Vol. VI No. 15 - Tuesday
June 5, - June 11, 2007
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Book-Movies-Music
HEADLINES [click on headline to view story]:

Book Review

Book Review: by Lang Reid

Speak Like a Thai

Paiboon Publishing represented in both the US and Bangkok Thailand sent their Speak Like a Thai Volumes 1 (ISBN 1-887521-39-9) and 2 (ISBN 1-887521-73-9) over. These are actually audio CDs, with an explanatory booklet with each one.

The concept is that the phrase is spoken first in English, and then you listen to the translation in Thai, and after you have heard the Thai enunciation enough times, you will be able to “speak like a Thai” as the CDs promise. Since almost all farangs who attempt to speak Thai come across the barriers of tone, syllable emphasis and other such improbables, most give up. There is also the other problem that formal language schools appear to concentrate on grammar (does Thai really have any grammar?) over conversation, and 99 percent of expats just want to be able to speak a few words which can be understood by the local populace.
I listened to both volumes, and the concept appeared to be a viable proposition, but I have to say that I found the male Thai voice a little unclear at times. Perhaps it was my CD player? However, the male American and the two female speakers were very clear.
The booklets begin the same way with some cultural details, language characteristics and then several pages on the guide to pronunciation and tones. This was my first stumbling block (and this is one aspect that the professional language teachers all ignore) – they will continue to use phonetic script to indicate the correct sounds, which has all sorts of strange symbols, like “e” upside down and “c” back to front. This means that to learn this new language called Thai, the reader has to first learn another new language called ‘phonetics’. I would direct all Thai language teachers towards that marvelous little book called Robertson’s Practical English-Thai Dictionary (ISBN 974-8236-38-2, Asia Books). It is possible to get the sounds across to the students, without the need to learn the additional language.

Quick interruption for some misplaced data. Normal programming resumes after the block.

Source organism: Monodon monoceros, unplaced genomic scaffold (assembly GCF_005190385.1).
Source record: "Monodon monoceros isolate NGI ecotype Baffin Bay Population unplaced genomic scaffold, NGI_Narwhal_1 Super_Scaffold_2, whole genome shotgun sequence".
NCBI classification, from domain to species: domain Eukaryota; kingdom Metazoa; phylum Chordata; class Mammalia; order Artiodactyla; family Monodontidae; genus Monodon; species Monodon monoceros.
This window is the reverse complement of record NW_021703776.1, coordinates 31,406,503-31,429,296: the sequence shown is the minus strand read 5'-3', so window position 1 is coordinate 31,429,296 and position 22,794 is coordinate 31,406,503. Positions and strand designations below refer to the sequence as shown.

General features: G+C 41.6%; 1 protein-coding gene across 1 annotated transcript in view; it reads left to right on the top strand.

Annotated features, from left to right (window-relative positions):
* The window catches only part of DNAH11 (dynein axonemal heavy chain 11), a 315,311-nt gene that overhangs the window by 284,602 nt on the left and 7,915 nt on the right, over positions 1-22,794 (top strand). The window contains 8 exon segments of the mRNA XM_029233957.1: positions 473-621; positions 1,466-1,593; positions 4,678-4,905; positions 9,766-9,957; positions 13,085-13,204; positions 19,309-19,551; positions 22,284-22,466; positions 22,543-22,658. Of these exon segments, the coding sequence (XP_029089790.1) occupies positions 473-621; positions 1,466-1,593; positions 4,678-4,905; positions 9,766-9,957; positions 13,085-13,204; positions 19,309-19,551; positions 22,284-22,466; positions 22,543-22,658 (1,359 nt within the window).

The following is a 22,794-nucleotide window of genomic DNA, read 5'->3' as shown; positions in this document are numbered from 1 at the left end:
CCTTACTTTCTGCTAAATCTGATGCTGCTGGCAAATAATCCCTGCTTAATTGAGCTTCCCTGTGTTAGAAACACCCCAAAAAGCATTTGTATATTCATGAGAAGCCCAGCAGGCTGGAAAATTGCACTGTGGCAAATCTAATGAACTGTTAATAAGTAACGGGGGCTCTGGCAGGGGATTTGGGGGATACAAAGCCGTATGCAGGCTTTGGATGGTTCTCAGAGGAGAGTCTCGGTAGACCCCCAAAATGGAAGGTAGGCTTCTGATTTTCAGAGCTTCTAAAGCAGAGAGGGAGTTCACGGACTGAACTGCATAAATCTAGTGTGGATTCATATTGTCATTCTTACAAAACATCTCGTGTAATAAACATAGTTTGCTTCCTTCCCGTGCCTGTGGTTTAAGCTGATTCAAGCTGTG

The first CD is called “Contemporary Thai Expressions” and there are 500 of them on the CD, and also printed in the booklet. I found that the phrases did not seem to follow logical progressions, but then, perhaps they were never supposed to, but I have always found it easier to learn ‘like’ phrases. However, this CD will give you “Get out of here now” followed by “He is a broker” and “I dislike it”.
Both CDs seemed to have a hefty percentage of what I would call “bar culture” expressions such as #192 “To undress and get naked” and perhaps intuitively followed by #193 “I survived”! There is also #216 “Give me all you have!”, #229 “He can’t be trusted” and #230 “She sneaked out to have some fun”, with the best being #285 “She is single, but not a virgin”!
Each volume (CD plus booklet) retails for B. 299. It is an inexpensive way to assist you speak Thai, and many of the phrases are potentially of value, however despite phrase #136 Vol. 1 saying “I guarantee you will like it”, I cannot give that guarantee.



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